Proactive + Reactive = Pre-active?

Saloni Surti
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Proactive + Reactive = Pre-active?
A humble message reassuring consumers on social media should have been Maggi’s crisis management entree. What Maggi did? Left its social image to bite the dust! While some would say, that the brand’s reactive social media strategy backfired, I feel that being proactive wouldn’t have helped either.

Being proactive or reactive are two things when the context is social media marketing.

Reactive is when you are listening – something most brands are seen executing on social platforms.

Listening to understand and use the information for future purposes is called being proactive – a diluted concept for most Indian brands.

While the reactive approach works well for retaining existing customers, proactive approach – that is creating content, thoughtful listening and data-driven approach is best suited for customer acquisition.

Let's get pre-active

Globally, brands are known to bank on pre-active approach – a combination of functionality principles of proactive and reactive marketing approach. Pre-active marketing works  for  both worlds.

What could have Maggi done?

Maggi responded with a more or less curt message insisting that there are no harmful chemicals.

Instead, the brand could have come up with a Twitter-driven initiative, calling out to supporters and restoring their faith in the product again. Imagine a virtual candle light vigil on Twitter.

Once, the lead was confirmed, Nestle needed some serious damage control measures. As a pre-active brand, Maggi could have created a digital video commercial, that reflected honesty and a promised comeback.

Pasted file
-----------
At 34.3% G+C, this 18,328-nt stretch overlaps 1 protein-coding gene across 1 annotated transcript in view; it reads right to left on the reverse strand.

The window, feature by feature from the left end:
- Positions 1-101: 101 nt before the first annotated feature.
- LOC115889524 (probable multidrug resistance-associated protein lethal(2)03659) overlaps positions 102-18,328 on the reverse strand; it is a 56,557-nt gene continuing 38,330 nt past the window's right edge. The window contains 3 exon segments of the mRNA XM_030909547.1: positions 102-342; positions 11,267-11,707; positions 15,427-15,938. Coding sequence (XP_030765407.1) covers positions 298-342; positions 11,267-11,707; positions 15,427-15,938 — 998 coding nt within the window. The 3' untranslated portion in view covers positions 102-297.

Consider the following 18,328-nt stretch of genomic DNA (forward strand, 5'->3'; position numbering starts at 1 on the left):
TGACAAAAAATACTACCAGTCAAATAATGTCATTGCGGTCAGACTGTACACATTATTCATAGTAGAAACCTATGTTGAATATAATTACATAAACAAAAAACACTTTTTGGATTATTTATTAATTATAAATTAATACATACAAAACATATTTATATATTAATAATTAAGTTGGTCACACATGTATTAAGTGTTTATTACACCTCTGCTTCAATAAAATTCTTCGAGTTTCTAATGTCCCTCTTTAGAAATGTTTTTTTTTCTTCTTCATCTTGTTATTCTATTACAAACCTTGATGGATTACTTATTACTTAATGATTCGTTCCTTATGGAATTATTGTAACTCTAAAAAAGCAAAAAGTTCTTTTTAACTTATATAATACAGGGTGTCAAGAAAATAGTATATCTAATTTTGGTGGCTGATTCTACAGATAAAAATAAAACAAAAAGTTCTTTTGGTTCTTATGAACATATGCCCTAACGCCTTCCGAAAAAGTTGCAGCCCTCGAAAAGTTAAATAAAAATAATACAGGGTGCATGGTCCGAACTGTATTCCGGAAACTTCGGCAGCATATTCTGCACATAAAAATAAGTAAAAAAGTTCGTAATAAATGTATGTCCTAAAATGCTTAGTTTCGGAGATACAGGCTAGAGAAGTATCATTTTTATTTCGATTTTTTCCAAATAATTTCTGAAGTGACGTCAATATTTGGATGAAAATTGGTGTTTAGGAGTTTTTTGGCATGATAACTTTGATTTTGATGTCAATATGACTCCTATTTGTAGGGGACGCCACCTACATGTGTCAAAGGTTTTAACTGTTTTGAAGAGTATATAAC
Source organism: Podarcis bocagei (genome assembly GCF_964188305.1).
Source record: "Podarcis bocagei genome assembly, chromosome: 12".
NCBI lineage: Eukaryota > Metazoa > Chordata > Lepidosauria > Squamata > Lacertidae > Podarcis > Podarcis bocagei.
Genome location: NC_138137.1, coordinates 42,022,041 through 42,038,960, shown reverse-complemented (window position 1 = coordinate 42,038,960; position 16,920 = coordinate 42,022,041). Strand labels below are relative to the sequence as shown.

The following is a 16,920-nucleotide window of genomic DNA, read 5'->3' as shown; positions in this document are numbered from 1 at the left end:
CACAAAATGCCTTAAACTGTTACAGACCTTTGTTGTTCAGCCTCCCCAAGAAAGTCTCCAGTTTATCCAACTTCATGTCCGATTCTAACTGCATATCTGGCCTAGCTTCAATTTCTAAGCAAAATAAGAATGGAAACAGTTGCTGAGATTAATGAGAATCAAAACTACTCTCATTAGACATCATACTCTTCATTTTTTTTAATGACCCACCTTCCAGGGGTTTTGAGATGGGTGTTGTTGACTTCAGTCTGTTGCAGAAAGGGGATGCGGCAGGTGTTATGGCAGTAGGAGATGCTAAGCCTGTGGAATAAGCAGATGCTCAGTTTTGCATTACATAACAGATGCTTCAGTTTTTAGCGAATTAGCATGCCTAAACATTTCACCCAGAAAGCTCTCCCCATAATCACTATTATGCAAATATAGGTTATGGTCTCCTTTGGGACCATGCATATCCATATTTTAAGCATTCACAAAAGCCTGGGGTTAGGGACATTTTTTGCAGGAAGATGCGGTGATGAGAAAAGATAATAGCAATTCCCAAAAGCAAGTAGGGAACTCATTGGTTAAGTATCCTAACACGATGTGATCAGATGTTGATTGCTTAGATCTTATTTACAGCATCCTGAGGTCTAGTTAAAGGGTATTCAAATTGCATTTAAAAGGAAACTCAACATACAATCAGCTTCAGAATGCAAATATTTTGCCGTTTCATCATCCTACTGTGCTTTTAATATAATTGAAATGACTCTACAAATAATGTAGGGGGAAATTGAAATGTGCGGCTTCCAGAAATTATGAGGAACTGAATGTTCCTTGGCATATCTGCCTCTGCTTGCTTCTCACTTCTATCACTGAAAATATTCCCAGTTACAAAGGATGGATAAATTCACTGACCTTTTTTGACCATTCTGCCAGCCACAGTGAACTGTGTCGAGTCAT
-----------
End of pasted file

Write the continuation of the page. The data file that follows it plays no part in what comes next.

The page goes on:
The simplest solution would entail an open letter on social media. A heart to heart from Maggi’s CEO to its customers, instead of a press release, would have been so much better.

Similarly, with the pre-active approach, KFC could have handled the fried rat situation with a reverse solution. A fun post on the lines of – If we had to sell a fried rat, we would initiate KFR (Kentucky Fried Rat) in the countries where rats are considered a delicacy.

Well, they haven’t missed the bus yet. So let’s just hope KFC makes an amazing gesture to win the trust right back.

Be it addressing consumer queries or offering content for engagement, the pre-active approach will help in creating the right fit at the right time. To regain faith, brands need to vacant God voice and mask a human face.

While the pre-active approach is apt for Indian brands today, the future beholds mortal thinking. After all, no brand is immortal – with social media, moreso.

Social media social media strategy Twitter Indian Social Media Facebook Social Media Marketing Press Release social platforms nestle Indian Brands management Maggi information Approach data driven approach proactive reactive